Analytical, diagnostic and therapeutic context of UBE3A


  1. Imprinting of the Angelman syndrome gene, UBE3A, is restricted to brain. Vu, T.H., Hoffman, A.R. Nat. Genet. (1997) [Pubmed]
  2. Angelman syndrome reviewed from a neurophysiological perspective. The UBE3A-GABRB3 hypothesis. Dan, B., Boyd, S.G. Neuropediatrics. (2003) [Pubmed]
  3. Recent assembly of an imprinted domain from non-imprinted components. Rapkins, R.W., Hore, T., Smithwick, M., Ager, E., Pask, A.J., Renfree, M.B., Kohn, M., Hameister, H., Nicholls, R.D., Deakin, J.E., Graves, J.A. PLoS Genet. (2006) [Pubmed]
  4. Kinetic analysis of the interactions of human papillomavirus E6 oncoproteins with the ubiquitin ligase E6AP using surface plasmon resonance. Zanier, K., Charbonnier, S., Baltzinger, M., Nominé, Y., Altschuh, D., Travé, G. J. Mol. Biol. (2005) [Pubmed]
  5. NFX1-123 and Poly(A) Binding Proteins Synergistically Augment Activation of Telomerase in Human Papillomavirus Type 16 E6-Expressing Cells. Katzenellenbogen, R.A., Egelkrout, E.M., Vliet-Gregg, P., Gewin, L.C., Gafken, P.R., Galloway, D.A. J. Virol. (2007) [Pubmed]
  6. MeCP2 deficiency in Rett syndrome causes epigenetic aberrations at the PWS/AS imprinting center that affects UBE3A expression. Makedonski, K., Abuhatzira, L., Kaufman, Y., Razin, A., Shemer, R. Hum. Mol. Genet. (2005) [Pubmed]
  7. The Angelman syndrome-associated protein, E6-AP, is a coactivator for the nuclear hormone receptor superfamily. Nawaz, Z., Lonard, D.M., Smith, C.L., Lev-Lehman, E., Tsai, S.Y., Tsai, M.J., O'Malley, B.W. Mol. Cell. Biol. (1999) [Pubmed]
  8. Mutation screening of the UBE3A/E6-AP gene in autistic disorder. Veenstra-VanderWeele, J., Gonen, D., Leventhal, B.L., Cook, E.H. Mol. Psychiatry (1999) [Pubmed]
  9. De novo truncating mutations in E6-AP ubiquitin-protein ligase gene (UBE3A) in Angelman syndrome. Matsuura, T., Sutcliffe, J.S., Fang, P., Galjaard, R.J., Jiang, Y.H., Benton, C.S., Rommens, J.M., Beaudet, A.L. Nat. Genet. (1997) [Pubmed]
  10. Imprinted expression of the murine Angelman syndrome gene, Ube3a, in hippocampal and Purkinje neurons. Albrecht, U., Sutcliffe, J.S., Cattanach, B.M., Beechey, C.V., Armstrong, D., Eichele, G., Beaudet, A.L. Nat. Genet. (1997) [Pubmed]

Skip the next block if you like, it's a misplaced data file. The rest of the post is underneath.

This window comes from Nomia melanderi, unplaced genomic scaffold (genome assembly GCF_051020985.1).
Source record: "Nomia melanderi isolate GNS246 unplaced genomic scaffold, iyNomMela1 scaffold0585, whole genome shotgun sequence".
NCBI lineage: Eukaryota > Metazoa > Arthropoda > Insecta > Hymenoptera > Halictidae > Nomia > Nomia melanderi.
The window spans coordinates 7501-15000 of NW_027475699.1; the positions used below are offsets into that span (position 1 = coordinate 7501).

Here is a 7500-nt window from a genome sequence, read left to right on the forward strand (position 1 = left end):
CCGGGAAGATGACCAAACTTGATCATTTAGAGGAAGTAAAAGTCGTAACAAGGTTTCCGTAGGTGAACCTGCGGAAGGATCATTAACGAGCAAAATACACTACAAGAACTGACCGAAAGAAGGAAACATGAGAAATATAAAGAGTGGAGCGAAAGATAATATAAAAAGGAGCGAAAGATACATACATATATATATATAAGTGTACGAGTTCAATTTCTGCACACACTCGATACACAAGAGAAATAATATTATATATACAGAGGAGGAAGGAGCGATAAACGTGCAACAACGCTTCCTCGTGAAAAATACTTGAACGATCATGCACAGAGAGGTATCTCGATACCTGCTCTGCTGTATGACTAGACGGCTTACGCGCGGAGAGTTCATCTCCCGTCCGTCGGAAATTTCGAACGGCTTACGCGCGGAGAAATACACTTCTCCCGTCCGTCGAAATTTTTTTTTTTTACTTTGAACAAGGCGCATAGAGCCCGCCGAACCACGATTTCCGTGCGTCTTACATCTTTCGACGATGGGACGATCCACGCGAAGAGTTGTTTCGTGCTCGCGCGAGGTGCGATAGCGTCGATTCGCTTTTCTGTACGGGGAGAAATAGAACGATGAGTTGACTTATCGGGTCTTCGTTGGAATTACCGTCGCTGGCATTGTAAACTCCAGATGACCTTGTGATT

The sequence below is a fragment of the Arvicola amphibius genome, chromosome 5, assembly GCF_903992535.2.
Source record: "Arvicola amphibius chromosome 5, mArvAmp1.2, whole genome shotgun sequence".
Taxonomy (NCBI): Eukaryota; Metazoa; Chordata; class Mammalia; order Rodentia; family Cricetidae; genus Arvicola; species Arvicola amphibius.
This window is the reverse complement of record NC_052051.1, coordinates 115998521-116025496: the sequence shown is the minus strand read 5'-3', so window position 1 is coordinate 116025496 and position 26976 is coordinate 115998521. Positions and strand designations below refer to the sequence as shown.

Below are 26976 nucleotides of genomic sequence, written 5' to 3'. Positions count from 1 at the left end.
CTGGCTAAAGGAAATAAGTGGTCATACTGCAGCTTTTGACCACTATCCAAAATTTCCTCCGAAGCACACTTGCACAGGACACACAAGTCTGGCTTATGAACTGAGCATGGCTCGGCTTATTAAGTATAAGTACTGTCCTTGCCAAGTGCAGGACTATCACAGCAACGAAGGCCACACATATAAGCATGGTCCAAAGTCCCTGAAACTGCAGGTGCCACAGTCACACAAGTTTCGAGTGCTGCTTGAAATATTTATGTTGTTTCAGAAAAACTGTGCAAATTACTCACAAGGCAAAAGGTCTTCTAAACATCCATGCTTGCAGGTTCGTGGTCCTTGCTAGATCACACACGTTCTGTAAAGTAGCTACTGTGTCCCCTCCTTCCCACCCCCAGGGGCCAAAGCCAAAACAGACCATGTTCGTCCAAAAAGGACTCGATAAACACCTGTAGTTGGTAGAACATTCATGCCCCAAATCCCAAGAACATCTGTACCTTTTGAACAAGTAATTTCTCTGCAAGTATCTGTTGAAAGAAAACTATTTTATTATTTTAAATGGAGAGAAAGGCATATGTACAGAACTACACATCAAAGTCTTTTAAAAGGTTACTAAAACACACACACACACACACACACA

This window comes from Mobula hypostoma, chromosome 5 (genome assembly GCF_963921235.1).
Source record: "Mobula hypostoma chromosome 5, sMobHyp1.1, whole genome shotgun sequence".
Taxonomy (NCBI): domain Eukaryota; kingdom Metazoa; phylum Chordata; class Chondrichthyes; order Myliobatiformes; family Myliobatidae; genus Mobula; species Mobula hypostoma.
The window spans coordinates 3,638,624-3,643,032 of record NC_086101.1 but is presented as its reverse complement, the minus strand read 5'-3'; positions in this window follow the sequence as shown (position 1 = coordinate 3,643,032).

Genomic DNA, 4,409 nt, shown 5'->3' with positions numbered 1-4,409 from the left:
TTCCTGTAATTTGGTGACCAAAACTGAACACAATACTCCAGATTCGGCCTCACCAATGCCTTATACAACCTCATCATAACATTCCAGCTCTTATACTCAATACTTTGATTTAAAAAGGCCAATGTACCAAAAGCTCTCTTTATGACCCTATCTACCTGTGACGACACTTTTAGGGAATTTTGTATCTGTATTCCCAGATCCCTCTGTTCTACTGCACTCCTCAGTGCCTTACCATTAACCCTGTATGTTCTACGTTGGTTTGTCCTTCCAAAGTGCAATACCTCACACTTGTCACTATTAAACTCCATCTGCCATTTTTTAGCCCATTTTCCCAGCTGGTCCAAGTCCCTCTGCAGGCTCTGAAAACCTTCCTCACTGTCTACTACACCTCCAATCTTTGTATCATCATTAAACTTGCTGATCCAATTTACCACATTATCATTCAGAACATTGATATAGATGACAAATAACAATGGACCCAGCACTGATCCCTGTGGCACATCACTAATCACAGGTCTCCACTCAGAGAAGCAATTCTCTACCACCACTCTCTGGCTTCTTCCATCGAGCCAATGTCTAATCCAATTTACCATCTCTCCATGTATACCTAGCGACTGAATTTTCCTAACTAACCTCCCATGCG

11. The HPV-16 E6 and E6-AP complex functions as a ubiquitin-protein ligase in the ubiquitination of p53. Scheffner, M., Huibregtse, J.M., Vierstra, R.D., Howley, P.M. Cell (1993) [Pubmed]
  12. Competitive binding to a charged leucine motif represses transformation by a papillomavirus E6 oncoprotein. Bohl, J., Das, K., Dasgupta, B., Vande Pol, S.B. Virology (2000) [Pubmed]
  13. Imprinting in Angelman and Prader-Willi syndromes. Jiang, Y., Tsai, T.F., Bressler, J., Beaudet, A.L. Curr. Opin. Genet. Dev. (1998) [Pubmed]
  14. Mutation analysis of UBE3A in Angelman syndrome patients. Malzac, P., Webber, H., Moncla, A., Graham, J.M., Kukolich, M., Williams, C., Pagon, R.A., Ramsdell, L.A., Kishino, T., Wagstaff, J. Am. J. Hum. Genet. (1998) [Pubmed]
  15. Allele-specific expression analysis by RNA-FISH demonstrates preferential maternal expression of UBE3A and imprint maintenance within 15q11- q13 duplications. Herzing, L.B., Cook, E.H., Ledbetter, D.H. Hum. Mol. Genet. (2002) [Pubmed]
  16. VCY2 protein interacts with the HECT domain of ubiquitin-protein ligase E3A. Wong, E.Y., Tse, J.Y., Yao, K.M., Tam, P.C., Yeung, W.S. Biochem. Biophys. Res. Commun. (2002) [Pubmed]
  17. SNURF-SNRPN and UBE3A transcript levels in patients with Angelman syndrome. Runte, M., Kroisel, P.M., Gillessen-Kaesbach, G., Varon, R., Horn, D., Cohen, M.Y., Wagstaff, J., Horsthemke, B., Buiting, K. Hum. Genet. (2004) [Pubmed]
  18. Mouse models of Angelman syndrome, a neurodevelopmental disorder, display different brain regional GABA(A) receptor alterations. Sinkkonen, S.T., Homanics, G.E., Korpi, E.R. Neurosci. Lett. (2003) [Pubmed]
  19. Human papillomavirus type 16 E6 induces self-ubiquitination of the E6AP ubiquitin-protein ligase. Kao, W.H., Beaudenon, S.L., Talis, A.L., Huibregtse, J.M., Howley, P.M. J. Virol. (2000) [Pubmed]